Program aims for early interventions

Home visits keep elderly away from the hospital

To help frail Medicare Advantage members with multiple medical problems live independently at home, Independent Health Association in Buffalo, NY, works with Family Choice, a care management provider, to arrange home visits. During visits, they educate members about their healthcare conditions and treatment options, discuss medication, and arrange for needed services.

Participants in the Care Partners for Frail Elders program are the frailest of the frail and tend to be among the highest utilizers of healthcare resources, says Kathleen Mylotte, MD, director for quality and disease management at Independent Health Association. "It's hard to get a good comparison group, but the trends seem to indicate a slight reduction in emergency department and hospital visits. This program is not a money-maker, but it has not proven to be a cost burden to the plan," Mylotte says.

The service, begun in 2008, is provided at no cost to the patient and is open-ended. The nurse or social worker will visit the patient as often as needed and for as long as needed. The staff are available 24 hours a day, seven days a week and can make a home visit at a moment's notice. "We have found extra value in this in-depth case management program." Mylotte says.

Most members in the program are referred by health plan case managers, health coaches, and community physicians, reports Jo Ann Calandra, RN, BSN, BCM, clinical manager for Medicare at Independent Health. "When we started the program, we used a predictive modeling tool to identify participants. This wasn't as helpful as having clinicians refer patients, either following a hospitalization or if they knew from working with the member that the caregiver was overwhelmed or the member was not thriving at home."

Suzanne Ruiz, RN, BSN, director of the Care Partners program, says that when members are referred to the program, a nurse or social worker from the Care Partners program contacts the member and talks to the family member if possible, and sets an appointment to visit the patient in the home. During the visit, the nurse conducts a thorough assessment — looking at psychological issues, safety, the home situation, and medication as well as the member's medical condition.

"We want to keep members as functional as possible in the setting in which they live with an increased quality of life, even though many of them have lost a lot of independence. The nurses, social workers, and other staff at Independent Health work to identify resources that will allow members to live at home as long as they possibly can," Ruiz says.

As long as a member is in the program, his or her care is coordinated by one case manager and one social worker, unless there is a dire emergency. "If you have been seeing somebody for many months, you can tell in a few seconds if something is wrong. "The continuity in providers helps with building relationships as we work with members and talk about advance care planning," she adds.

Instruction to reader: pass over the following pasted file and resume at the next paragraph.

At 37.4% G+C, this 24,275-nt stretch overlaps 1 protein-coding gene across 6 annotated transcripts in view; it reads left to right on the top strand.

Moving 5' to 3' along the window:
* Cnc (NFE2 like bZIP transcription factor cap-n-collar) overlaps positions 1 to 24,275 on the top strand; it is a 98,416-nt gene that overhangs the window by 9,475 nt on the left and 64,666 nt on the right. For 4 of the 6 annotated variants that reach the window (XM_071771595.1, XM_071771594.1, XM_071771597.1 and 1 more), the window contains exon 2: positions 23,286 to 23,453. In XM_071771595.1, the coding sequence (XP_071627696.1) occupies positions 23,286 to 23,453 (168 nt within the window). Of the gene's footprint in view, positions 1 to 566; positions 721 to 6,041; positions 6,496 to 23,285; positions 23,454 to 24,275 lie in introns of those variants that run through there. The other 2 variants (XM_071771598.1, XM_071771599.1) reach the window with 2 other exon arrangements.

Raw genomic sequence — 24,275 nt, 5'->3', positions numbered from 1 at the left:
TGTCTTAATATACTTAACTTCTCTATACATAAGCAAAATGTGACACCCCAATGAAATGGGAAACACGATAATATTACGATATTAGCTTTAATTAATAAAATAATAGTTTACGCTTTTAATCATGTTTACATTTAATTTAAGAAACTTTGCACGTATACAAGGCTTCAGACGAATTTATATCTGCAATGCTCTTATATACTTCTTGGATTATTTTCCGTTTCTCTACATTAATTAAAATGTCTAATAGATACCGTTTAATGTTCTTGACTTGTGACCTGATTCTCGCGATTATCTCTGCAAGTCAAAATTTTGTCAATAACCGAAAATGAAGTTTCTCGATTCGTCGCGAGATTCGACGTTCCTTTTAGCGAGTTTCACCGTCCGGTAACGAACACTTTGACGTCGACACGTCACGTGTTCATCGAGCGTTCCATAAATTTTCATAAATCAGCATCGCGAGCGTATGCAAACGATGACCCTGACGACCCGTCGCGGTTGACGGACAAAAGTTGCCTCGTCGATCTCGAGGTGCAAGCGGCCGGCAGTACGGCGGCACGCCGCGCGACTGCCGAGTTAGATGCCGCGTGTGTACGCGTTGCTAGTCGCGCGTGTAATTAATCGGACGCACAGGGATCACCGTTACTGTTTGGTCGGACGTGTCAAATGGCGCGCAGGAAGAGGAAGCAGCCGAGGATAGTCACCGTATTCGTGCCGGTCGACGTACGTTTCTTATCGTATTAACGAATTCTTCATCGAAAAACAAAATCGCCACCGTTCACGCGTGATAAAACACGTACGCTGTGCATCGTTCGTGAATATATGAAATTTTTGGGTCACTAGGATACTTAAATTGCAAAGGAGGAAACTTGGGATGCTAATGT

During the regular visits, the nurses can spot exacerbations, such as ankle edema and increased problems with minor exertion among heart failure patients. They contact the physician and either get orders to make medication changes or get the patient a same-day or next-day appointment. "This helps get the patient's condition stabilized and an emergency department visit avoided," Ruiz says.

If a member is not feeling well, a nurse is available 24-7 to troubleshoot over the telephone or make a home visit.

Mylotte adds that the nurse can identify life changes that could become major changes and intervene to prevent a hospitalization. For instance, if a member has a history of cardiopulmonary disease and tells the nurse he's feeling short of breath, the nurse can visit, assess the member, and notify the physician about changes in the member's condition. In many cases, the physician can intervene over the telephone or the nurse can facilitate a same-day physician appointment. "By providing earlier interventions, we can prevent patients from experiencing a medical crisis and being hospitalized," Mylotte says.

Care Partners does more than just provide medical care, Mylotte says. "We are trying to keep the member stable and help elderly people who are struggling to stay at home," she says. The nurses and social workers can arrange services such as Meals on Wheels, counsel patients and families on advance care planning, and help with placement for people who no longer can live independently.

All the staff members are in the field on a daily basis and see patients a minimum of once a month. Many see members more frequently and follow them by telephone between visits. "They have a small enough caseload so they can see patients as often as needed," Ruiz says.

When members who are at risk for readmission within 30 days are discharged from the hospital, they are enrolled in the Care Transitions program, which provides in-home visits, medication reconciliation, and education. A nurse visits appropriate patients in their homes within 72 hours of discharge and conducts an in-depth medication reconciliation, reviewing pre-hospital and post-hospital medications. If necessary, the nurse refers patients to a pharmacist for medication counseling. The nurse then follows up with the patients by telephone once a week for four weeks at a time that is convenient for the patient.

Ruiz adds that when a patient in the Care Partners program is hospitalized, the Care Partners nurse waits to visit the patient until the Care Transitions program is completed. The Care Partners team continues to pull together all the resources the patient needs to live at home while the Care Transitions nurse is looking at the medical piece and keeping the patient medically stable, she adds. "We want to avoid confusing members by getting too many people involved in the care," Ruiz says.